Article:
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En underbar hemsida jag nyligen upptäckt, som innehåller texter om de saker som kan gå snett när människor tänker. Det mesta materialet är skrivet av AI-forskaren Eliezer Yudkowsky.
Efficient Charity: Do Unto Others...
The Roman historian Sallust said of Cato "He preferred to be good, rather than to seem so". The lawyer who quits a high-powered law firm to work at a nonprofit organization certainly seems like a good person. But if we define "good" as helping people, then the lawyer who stays at his law firm but donates the profit to charity is taking Cato's path of maximizing how much good he does, rather than how good he looks.
And this dichotomy between being and seeming good applies not only to looking good to others, but to ourselves. When we donate to charity, one incentive is the warm glow of a job well done. A lawyer who spends his day picking up litter will feel a sense of personal connection to his sacrifice and relive the memory of how nice he is every time he and his friends return to that beach. A lawyer who works overtime and donates the money online to starving orphans in Romania may never get that same warm glow. But concern with a warm glow is, at root, concern about seeming good rather than being good - albeit seeming good to yourself rather than to others. There's nothing wrong with donating to charity as a form of entertainment if it's what you want - giving money to the Art Fund may well be a quicker way to give yourself a warm feeling than seeing a romantic comedy at the cinema - but charity given by people who genuinely want to be good and not just to feel that way requires more forethought.
Guessing the Teacher's Password
There is an instinctive tendency to think that if a physicist says "light is made of waves", and the teacher says "What is light made of?", and the student says "Waves!", the student has made a true statement. That's only fair, right? We accept "waves" as a correct answer from the physicist; wouldn't it be unfair to reject it from the student? Surely, the answer "Waves!" is either true or false, right?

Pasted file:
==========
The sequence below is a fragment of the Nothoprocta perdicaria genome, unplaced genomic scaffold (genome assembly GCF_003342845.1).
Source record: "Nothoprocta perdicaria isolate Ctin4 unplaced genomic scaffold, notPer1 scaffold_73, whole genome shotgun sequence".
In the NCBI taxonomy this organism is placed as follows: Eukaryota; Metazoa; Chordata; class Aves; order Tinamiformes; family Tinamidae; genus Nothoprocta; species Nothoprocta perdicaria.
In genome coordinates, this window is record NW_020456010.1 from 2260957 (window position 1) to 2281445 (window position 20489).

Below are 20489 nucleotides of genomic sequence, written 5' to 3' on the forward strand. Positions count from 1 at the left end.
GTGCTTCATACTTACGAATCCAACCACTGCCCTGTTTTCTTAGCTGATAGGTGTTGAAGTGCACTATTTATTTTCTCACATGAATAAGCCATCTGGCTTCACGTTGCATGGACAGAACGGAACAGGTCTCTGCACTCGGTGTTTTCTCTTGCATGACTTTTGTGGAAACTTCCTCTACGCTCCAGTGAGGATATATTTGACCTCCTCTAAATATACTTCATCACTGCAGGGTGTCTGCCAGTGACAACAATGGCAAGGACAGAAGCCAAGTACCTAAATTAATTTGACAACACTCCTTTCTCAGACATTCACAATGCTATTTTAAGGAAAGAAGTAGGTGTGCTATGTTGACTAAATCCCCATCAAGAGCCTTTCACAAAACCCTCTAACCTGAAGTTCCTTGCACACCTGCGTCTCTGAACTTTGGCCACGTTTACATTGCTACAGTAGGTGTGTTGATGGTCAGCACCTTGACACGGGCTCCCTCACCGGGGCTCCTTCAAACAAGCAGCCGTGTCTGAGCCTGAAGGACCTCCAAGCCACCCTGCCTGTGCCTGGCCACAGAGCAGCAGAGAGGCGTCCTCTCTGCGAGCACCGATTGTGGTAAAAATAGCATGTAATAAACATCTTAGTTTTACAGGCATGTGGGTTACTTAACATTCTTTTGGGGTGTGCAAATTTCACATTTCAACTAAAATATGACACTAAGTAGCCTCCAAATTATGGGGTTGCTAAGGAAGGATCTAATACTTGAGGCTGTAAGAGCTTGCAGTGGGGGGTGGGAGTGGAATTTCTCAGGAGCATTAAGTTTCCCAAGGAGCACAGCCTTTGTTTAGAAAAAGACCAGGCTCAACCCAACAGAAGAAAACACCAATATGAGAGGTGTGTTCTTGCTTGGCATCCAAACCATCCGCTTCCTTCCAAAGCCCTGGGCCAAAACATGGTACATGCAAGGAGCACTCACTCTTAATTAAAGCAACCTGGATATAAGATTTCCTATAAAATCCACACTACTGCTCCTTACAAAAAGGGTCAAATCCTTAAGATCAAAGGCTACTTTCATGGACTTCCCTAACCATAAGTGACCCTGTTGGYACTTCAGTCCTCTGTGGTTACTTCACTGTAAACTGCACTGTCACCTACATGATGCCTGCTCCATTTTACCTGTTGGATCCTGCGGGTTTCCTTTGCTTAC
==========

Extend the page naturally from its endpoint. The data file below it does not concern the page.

Which is one more bad habit to unlearn from school. Words do not have intrinsic definitions. If I hear the syllables "bea-ver" and think of a large rodent, that is a fact about my own state of mind, not a fact about the syllables "bea-ver". The sequence of syllables "made of waves" (or "because of heat conduction") is not a hypothesis, it is a pattern of vibrations traveling through the air, or ink on paper. It can associate to a hypothesis in someone's mind, but it is not, of itself, right or wrong. But in school, the teacher hands you a gold star for saying "made of waves", which must be the correct answer because the teacher heard a physicist emit the same sound-vibrations. Since verbal behavior (spoken or written) is what gets the gold star, students begin to think that verbal behavior has a truth-value. After all, either light is made of waves, or it isn't, right?
And this leads into an even worse habit. Suppose the teacher presents you with a confusing problem involving a metal plate next to a radiator; the far side feels warmer than the side next to the radiator. The teacher asks "Why?" If you say "I don't know", you have no chance of getting a gold star—it won't even count as class participation. But, during the current semester, this teacher has used the phrases "because of heat convection", "because of heat conduction", and "because of radiant heat". One of these is probably what the teacher wants. You say, "Eh, maybe because of heat conduction?"
This is not a hypothesis about the metal plate. This is not even a proper belief. It is an attempt to guess the teacher's password.
(Inlägget ändrat av rytger 2012-06-04 00:09:51)
Truthful words are not beautiful; beautiful words are not truthful. - Lao Tzu
För när folk håller med, får jag alltid en otäck känsla av att jag har fel. - Färska Prinzen